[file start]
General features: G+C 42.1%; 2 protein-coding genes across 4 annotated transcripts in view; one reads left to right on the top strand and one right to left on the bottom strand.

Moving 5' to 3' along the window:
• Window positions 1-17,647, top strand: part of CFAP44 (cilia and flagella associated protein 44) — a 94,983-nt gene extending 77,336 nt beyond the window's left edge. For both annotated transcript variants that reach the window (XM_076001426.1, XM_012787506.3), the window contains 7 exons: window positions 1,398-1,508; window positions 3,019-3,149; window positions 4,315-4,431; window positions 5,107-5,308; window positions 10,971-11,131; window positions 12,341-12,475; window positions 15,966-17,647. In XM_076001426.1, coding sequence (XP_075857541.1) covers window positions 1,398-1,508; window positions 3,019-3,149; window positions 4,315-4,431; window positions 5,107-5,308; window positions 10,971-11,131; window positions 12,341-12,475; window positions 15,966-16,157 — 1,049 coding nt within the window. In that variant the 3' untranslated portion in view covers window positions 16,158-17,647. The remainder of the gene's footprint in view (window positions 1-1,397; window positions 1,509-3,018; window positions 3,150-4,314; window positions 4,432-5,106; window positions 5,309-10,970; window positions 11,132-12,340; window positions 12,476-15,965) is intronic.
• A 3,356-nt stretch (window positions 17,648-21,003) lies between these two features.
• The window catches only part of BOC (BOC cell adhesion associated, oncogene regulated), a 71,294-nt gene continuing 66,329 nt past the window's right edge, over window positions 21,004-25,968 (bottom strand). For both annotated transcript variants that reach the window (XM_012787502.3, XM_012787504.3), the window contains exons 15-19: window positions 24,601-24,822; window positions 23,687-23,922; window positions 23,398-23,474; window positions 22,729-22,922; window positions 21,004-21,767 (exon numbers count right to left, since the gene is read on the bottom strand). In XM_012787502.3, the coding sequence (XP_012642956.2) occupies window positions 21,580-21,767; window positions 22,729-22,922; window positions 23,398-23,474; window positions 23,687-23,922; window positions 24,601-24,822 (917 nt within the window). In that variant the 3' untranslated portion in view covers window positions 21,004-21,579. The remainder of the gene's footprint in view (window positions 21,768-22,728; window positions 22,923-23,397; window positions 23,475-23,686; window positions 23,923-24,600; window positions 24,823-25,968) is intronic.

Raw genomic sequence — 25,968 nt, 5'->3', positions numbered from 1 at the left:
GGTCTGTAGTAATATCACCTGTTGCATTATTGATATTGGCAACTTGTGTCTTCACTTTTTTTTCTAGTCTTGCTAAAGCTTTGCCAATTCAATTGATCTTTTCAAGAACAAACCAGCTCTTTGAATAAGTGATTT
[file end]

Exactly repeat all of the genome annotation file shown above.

General features: G+C 42.1%; 2 protein-coding genes across 4 annotated transcripts in view; one reads left to right on the top strand and one right to left on the bottom strand.

Moving 5' to 3' along the window:
• Window positions 1-17,647, top strand: part of CFAP44 (cilia and flagella associated protein 44) — a 94,983-nt gene extending 77,336 nt beyond the window's left edge. For both annotated transcript variants that reach the window (XM_076001426.1, XM_012787506.3), the window contains 7 exons: window positions 1,398-1,508; window positions 3,019-3,149; window positions 4,315-4,431; window positions 5,107-5,308; window positions 10,971-11,131; window positions 12,341-12,475; window positions 15,966-17,647. In XM_076001426.1, coding sequence (XP_075857541.1) covers window positions 1,398-1,508; window positions 3,019-3,149; window positions 4,315-4,431; window positions 5,107-5,308; window positions 10,971-11,131; window positions 12,341-12,475; window positions 15,966-16,157 — 1,049 coding nt within the window. In that variant the 3' untranslated portion in view covers window positions 16,158-17,647. The remainder of the gene's footprint in view (window positions 1-1,397; window positions 1,509-3,018; window positions 3,150-4,314; window positions 4,432-5,106; window positions 5,309-10,970; window positions 11,132-12,340; window positions 12,476-15,965) is intronic.
• A 3,356-nt stretch (window positions 17,648-21,003) lies between these two features.
• The window catches only part of BOC (BOC cell adhesion associated, oncogene regulated), a 71,294-nt gene continuing 66,329 nt past the window's right edge, over window positions 21,004-25,968 (bottom strand). For both annotated transcript variants that reach the window (XM_012787502.3, XM_012787504.3), the window contains exons 15-19: window positions 24,601-24,822; window positions 23,687-23,922; window positions 23,398-23,474; window positions 22,729-22,922; window positions 21,004-21,767 (exon numbers count right to left, since the gene is read on the bottom strand). In XM_012787502.3, the coding sequence (XP_012642956.2) occupies window positions 21,580-21,767; window positions 22,729-22,922; window positions 23,398-23,474; window positions 23,687-23,922; window positions 24,601-24,822 (917 nt within the window). In that variant the 3' untranslated portion in view covers window positions 21,004-21,579. The remainder of the gene's footprint in view (window positions 21,768-22,728; window positions 22,923-23,397; window positions 23,475-23,686; window positions 23,923-24,600; window positions 24,823-25,968) is intronic.

Raw genomic sequence — 25,968 nt, 5'->3', positions numbered from 1 at the left:
GGTCTGTAGTAATATCACCTGTTGCATTATTGATATTGGCAACTTGTGTCTTCACTTTTTTTTCTAGTCTTGCTAAAGCTTTGCCAATTCAATTGATCTTTTCAAGAACAAACCAGCTCTTTGAATAAGTGATTT